A Georgia timber investment company seeking to build an industrial sand operation in Monroe County, Wis., is proposing what it calls “the largest wetland preservation and restoration effort” in Wisconsin history in exchange for a permit to fill 16 acres of wetland forest, according to the Lacrosse Tribune.
Meteor Timber announced a proposal to put an additional 178 acres – most of which it says are high quality wetlands – into conservation. Coupled with a previously proposed conservation project on the company’s land, that would result in more than 640 acres of preservation, about 40 times the amount of wetland that would be claimed by the project.
Jeffrey Olson, section chief for the Army Corps of Engineers, said that would likely be the largest mitigation effort for a single project, though he noted there are much larger wetland restorations.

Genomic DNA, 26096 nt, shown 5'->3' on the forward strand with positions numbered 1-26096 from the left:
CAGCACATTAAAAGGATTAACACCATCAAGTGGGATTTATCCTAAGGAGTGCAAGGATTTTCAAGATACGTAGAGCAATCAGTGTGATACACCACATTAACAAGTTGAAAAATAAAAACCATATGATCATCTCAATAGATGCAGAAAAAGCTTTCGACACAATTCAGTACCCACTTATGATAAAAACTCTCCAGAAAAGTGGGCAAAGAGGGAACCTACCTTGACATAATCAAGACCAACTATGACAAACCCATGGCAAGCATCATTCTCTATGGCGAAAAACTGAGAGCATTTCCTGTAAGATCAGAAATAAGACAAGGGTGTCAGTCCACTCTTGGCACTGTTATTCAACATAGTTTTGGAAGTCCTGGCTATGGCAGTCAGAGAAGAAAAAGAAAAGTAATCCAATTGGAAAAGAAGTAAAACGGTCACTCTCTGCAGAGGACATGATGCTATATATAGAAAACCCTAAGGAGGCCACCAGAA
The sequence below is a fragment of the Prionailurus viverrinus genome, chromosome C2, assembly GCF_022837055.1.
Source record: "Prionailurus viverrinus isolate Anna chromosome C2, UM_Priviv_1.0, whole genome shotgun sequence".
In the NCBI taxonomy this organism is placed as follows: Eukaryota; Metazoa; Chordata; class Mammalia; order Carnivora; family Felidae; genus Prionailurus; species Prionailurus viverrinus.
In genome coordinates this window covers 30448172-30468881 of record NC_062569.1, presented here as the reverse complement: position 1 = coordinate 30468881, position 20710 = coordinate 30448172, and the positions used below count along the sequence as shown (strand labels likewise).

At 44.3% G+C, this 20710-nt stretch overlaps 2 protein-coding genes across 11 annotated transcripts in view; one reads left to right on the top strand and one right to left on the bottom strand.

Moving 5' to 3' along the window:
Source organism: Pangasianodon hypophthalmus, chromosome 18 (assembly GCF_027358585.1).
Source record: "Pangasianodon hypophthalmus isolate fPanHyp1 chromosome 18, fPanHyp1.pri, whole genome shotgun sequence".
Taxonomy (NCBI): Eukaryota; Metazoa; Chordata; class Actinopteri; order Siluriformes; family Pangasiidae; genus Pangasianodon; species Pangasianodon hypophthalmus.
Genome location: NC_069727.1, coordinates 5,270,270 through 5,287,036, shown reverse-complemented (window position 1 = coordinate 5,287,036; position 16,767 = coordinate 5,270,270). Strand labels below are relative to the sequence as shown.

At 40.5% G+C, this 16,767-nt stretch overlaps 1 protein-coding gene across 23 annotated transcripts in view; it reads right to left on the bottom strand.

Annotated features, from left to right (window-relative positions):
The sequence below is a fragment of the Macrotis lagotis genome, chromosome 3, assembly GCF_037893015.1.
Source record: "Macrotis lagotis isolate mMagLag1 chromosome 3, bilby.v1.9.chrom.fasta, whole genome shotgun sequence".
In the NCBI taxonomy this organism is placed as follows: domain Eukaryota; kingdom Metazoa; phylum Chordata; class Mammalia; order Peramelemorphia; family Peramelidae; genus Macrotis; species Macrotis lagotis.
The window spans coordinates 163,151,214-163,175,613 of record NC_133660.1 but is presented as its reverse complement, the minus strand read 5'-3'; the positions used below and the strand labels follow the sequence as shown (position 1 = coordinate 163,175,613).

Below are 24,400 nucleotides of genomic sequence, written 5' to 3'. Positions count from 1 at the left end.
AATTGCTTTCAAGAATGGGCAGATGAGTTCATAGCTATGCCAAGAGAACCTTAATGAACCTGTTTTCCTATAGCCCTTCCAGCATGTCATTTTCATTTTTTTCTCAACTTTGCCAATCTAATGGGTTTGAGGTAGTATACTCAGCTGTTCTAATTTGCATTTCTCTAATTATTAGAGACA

One of the largest private landowners in Wisconsin, Meteor wants to build a processing and loading facility along Interstate 94 near the town of Millston, Wis., to dry and ship frac sand the company will mine from a nearby site it acquired in 2014. The company expects to ship about 1.5 million tons of processed sand each year using the adjacent Union Pacific rail line.
That would require destruction of some 16 acres of wetlands, including about 13 acres of “pristine” hardwood swamp, which would be the state’s largest single loss of wetland for a sand project. Meteor would still be required to offset the wetland loss through the purchase of credits, which fund wetland restoration efforts elsewhere in the state.
The site, which Meteor says is the only feasible location close enough to its mine, includes about 558 acres owned by the A&K Alexander Cranberry Co., which was cited in 2013 by the Environmental Protection Agency for illegally filling 5.6 acres of wetlands. Meteor said the project will result in about 100 new jobs.